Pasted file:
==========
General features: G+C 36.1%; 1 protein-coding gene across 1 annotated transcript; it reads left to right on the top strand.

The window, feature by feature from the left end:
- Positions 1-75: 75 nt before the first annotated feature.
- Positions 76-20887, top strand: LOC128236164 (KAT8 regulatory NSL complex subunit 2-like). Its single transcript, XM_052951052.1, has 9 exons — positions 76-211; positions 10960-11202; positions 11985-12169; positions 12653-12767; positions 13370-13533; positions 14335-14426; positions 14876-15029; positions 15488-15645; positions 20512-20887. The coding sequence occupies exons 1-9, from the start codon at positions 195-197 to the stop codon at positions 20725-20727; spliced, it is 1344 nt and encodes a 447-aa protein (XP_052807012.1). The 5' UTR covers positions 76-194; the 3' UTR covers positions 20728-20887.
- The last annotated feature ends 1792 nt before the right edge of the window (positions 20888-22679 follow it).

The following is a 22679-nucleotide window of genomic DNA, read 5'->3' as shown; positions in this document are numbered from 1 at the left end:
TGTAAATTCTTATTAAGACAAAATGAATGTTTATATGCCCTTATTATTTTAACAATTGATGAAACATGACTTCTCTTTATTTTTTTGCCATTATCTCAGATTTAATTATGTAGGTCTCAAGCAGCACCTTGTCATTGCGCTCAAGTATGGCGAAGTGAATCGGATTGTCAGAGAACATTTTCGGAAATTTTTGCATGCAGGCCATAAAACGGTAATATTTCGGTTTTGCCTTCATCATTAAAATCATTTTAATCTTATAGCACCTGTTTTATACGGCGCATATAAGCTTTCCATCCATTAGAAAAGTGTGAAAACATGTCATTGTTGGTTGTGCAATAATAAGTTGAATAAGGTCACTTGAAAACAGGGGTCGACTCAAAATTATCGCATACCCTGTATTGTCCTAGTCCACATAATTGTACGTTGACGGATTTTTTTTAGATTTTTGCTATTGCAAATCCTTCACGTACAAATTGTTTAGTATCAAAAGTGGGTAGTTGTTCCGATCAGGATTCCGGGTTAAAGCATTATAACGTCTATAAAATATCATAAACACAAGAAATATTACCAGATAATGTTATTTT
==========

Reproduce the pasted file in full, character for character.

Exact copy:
General features: G+C 36.1%; 1 protein-coding gene across 1 annotated transcript; it reads left to right on the top strand.

The window, feature by feature from the left end:
- Positions 1-75: 75 nt before the first annotated feature.
- Positions 76-20887, top strand: LOC128236164 (KAT8 regulatory NSL complex subunit 2-like). Its single transcript, XM_052951052.1, has 9 exons — positions 76-211; positions 10960-11202; positions 11985-12169; positions 12653-12767; positions 13370-13533; positions 14335-14426; positions 14876-15029; positions 15488-15645; positions 20512-20887. The coding sequence occupies exons 1-9, from the start codon at positions 195-197 to the stop codon at positions 20725-20727; spliced, it is 1344 nt and encodes a 447-aa protein (XP_052807012.1). The 5' UTR covers positions 76-194; the 3' UTR covers positions 20728-20887.
- The last annotated feature ends 1792 nt before the right edge of the window (positions 20888-22679 follow it).

The following is a 22679-nucleotide window of genomic DNA, read 5'->3' as shown; positions in this document are numbered from 1 at the left end:
TGTAAATTCTTATTAAGACAAAATGAATGTTTATATGCCCTTATTATTTTAACAATTGATGAAACATGACTTCTCTTTATTTTTTTGCCATTATCTCAGATTTAATTATGTAGGTCTCAAGCAGCACCTTGTCATTGCGCTCAAGTATGGCGAAGTGAATCGGATTGTCAGAGAACATTTTCGGAAATTTTTGCATGCAGGCCATAAAACGGTAATATTTCGGTTTTGCCTTCATCATTAAAATCATTTTAATCTTATAGCACCTGTTTTATACGGCGCATATAAGCTTTCCATCCATTAGAAAAGTGTGAAAACATGTCATTGTTGGTTGTGCAATAATAAGTTGAATAAGGTCACTTGAAAACAGGGGTCGACTCAAAATTATCGCATACCCTGTATTGTCCTAGTCCACATAATTGTACGTTGACGGATTTTTTTTAGATTTTTGCTATTGCAAATCCTTCACGTACAAATTGTTTAGTATCAAAAGTGGGTAGTTGTTCCGATCAGGATTCCGGGTTAAAGCATTATAACGTCTATAAAATATCATAAACACAAGAAATATTACCAGATAATGTTATTTT